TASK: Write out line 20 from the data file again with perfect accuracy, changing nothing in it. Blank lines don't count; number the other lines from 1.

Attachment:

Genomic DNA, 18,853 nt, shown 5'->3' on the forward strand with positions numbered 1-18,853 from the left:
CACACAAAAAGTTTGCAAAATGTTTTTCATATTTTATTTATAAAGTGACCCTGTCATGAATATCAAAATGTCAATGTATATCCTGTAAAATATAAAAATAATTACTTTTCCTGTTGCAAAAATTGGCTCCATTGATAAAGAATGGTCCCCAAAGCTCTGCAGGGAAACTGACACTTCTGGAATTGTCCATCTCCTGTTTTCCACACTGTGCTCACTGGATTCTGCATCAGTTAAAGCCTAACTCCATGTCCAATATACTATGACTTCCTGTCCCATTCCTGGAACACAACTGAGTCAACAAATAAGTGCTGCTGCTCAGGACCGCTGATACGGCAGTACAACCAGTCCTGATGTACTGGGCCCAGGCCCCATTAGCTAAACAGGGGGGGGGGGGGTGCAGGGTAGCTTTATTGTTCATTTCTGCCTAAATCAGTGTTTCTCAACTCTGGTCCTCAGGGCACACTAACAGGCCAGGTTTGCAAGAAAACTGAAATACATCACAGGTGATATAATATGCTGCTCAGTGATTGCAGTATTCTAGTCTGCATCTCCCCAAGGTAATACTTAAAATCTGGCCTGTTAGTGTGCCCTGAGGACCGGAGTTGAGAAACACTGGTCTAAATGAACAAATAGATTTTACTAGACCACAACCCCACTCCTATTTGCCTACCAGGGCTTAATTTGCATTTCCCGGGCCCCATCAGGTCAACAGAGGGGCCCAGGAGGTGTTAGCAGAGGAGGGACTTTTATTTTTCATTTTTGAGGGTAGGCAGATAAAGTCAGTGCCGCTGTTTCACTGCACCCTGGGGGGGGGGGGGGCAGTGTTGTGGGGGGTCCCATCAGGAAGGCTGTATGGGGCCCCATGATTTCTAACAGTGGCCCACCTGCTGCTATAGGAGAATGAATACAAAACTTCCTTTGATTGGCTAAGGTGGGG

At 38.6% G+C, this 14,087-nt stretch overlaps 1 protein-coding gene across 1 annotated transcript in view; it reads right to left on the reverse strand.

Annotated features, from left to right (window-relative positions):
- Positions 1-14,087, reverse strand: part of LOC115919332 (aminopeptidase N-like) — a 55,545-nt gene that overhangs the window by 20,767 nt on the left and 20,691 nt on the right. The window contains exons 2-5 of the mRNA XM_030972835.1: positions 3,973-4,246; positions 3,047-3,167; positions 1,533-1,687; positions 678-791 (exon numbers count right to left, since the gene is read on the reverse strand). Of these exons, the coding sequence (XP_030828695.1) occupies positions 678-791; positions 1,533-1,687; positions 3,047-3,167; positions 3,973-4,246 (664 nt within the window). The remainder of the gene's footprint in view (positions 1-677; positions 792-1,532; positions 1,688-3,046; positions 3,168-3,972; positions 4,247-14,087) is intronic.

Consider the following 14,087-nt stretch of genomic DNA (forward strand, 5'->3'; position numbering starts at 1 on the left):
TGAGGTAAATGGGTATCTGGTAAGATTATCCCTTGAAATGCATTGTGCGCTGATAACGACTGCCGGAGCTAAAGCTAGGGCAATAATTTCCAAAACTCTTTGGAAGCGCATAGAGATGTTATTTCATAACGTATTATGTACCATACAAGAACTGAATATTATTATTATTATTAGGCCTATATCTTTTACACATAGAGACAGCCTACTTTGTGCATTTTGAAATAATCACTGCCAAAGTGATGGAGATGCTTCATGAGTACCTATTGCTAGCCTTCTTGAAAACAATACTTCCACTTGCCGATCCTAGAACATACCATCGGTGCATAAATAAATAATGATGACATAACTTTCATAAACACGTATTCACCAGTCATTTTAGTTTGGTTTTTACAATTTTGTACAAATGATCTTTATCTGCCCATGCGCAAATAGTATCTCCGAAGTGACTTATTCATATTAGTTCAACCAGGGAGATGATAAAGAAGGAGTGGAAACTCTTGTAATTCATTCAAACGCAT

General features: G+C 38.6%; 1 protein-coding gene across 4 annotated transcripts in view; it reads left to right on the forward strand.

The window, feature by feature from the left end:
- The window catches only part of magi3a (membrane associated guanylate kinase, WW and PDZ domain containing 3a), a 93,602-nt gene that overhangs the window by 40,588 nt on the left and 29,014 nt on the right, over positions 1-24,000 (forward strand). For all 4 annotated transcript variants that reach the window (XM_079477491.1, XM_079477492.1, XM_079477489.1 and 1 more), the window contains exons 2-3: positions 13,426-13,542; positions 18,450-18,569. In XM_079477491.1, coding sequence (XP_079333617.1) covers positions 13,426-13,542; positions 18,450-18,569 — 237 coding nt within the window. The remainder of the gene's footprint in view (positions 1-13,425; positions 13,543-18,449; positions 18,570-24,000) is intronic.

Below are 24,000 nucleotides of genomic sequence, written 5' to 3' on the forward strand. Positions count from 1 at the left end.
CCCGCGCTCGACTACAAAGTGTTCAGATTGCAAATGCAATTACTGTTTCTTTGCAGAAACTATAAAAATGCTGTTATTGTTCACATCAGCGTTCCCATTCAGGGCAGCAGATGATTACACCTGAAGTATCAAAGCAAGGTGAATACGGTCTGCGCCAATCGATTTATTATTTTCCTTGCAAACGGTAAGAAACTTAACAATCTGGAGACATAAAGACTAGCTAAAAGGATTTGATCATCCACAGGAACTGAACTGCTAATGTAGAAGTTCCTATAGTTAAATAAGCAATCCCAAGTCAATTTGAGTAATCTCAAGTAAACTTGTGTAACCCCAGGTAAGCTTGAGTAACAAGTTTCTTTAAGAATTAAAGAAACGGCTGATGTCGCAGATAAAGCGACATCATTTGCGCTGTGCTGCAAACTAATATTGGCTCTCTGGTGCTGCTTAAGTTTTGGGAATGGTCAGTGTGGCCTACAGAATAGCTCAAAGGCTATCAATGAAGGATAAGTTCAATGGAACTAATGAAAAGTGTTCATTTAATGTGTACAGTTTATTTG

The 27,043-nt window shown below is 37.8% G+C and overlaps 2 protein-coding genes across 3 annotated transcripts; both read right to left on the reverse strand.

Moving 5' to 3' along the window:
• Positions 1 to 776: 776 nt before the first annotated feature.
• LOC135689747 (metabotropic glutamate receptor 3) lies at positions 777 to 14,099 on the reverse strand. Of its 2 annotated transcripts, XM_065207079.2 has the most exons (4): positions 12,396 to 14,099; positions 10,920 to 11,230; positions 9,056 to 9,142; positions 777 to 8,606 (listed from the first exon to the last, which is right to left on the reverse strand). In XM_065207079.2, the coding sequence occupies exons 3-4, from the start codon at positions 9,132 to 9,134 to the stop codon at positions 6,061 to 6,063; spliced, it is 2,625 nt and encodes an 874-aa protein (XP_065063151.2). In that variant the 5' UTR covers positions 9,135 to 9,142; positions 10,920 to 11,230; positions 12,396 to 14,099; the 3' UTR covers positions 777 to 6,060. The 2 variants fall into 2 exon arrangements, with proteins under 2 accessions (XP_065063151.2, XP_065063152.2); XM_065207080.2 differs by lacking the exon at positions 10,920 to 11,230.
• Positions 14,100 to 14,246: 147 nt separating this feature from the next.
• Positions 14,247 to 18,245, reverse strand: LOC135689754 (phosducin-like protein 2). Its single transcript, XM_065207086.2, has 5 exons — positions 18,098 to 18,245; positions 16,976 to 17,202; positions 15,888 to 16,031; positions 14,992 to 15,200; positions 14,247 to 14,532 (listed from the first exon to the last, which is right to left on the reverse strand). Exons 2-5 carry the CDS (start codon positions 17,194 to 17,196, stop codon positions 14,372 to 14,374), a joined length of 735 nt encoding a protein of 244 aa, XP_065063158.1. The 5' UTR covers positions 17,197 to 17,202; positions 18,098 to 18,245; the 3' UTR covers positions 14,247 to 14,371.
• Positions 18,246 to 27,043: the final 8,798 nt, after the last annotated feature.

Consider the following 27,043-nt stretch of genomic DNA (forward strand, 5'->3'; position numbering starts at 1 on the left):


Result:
Consider the following 27,043-nt stretch of genomic DNA (forward strand, 5'->3'; position numbering starts at 1 on the left):